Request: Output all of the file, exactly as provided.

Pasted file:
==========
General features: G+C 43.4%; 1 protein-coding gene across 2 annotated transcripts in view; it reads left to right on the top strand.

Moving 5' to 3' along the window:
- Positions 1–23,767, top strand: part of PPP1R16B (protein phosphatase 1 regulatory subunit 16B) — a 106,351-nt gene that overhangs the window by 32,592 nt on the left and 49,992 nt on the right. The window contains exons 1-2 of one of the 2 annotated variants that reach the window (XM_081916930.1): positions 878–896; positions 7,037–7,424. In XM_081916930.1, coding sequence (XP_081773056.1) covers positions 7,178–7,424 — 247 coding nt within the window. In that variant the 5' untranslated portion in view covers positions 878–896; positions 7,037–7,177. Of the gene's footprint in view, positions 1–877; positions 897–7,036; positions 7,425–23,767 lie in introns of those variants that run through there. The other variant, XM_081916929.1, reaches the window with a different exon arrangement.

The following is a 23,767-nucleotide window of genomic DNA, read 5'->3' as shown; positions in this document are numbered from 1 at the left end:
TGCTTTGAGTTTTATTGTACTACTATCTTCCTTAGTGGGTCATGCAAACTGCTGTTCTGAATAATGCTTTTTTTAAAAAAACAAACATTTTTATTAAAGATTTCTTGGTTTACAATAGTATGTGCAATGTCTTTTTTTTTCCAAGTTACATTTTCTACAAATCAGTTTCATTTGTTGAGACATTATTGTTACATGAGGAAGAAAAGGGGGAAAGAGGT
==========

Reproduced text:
General features: G+C 43.4%; 1 protein-coding gene across 2 annotated transcripts in view; it reads left to right on the top strand.

Moving 5' to 3' along the window:
- Positions 1–23,767, top strand: part of PPP1R16B (protein phosphatase 1 regulatory subunit 16B) — a 106,351-nt gene that overhangs the window by 32,592 nt on the left and 49,992 nt on the right. The window contains exons 1-2 of one of the 2 annotated variants that reach the window (XM_081916930.1): positions 878–896; positions 7,037–7,424. In XM_081916930.1, coding sequence (XP_081773056.1) covers positions 7,178–7,424 — 247 coding nt within the window. In that variant the 5' untranslated portion in view covers positions 878–896; positions 7,037–7,177. Of the gene's footprint in view, positions 1–877; positions 897–7,036; positions 7,425–23,767 lie in introns of those variants that run through there. The other variant, XM_081916929.1, reaches the window with a different exon arrangement.

The following is a 23,767-nucleotide window of genomic DNA, read 5'->3' as shown; positions in this document are numbered from 1 at the left end:
TGCTTTGAGTTTTATTGTACTACTATCTTCCTTAGTGGGTCATGCAAACTGCTGTTCTGAATAATGCTTTTTTTAAAAAAACAAACATTTTTATTAAAGATTTCTTGGTTTACAATAGTATGTGCAATGTCTTTTTTTTTCCAAGTTACATTTTCTACAAATCAGTTTCATTTGTTGAGACATTATTGTTACATGAGGAAGAAAAGGGGGAAAGAGGT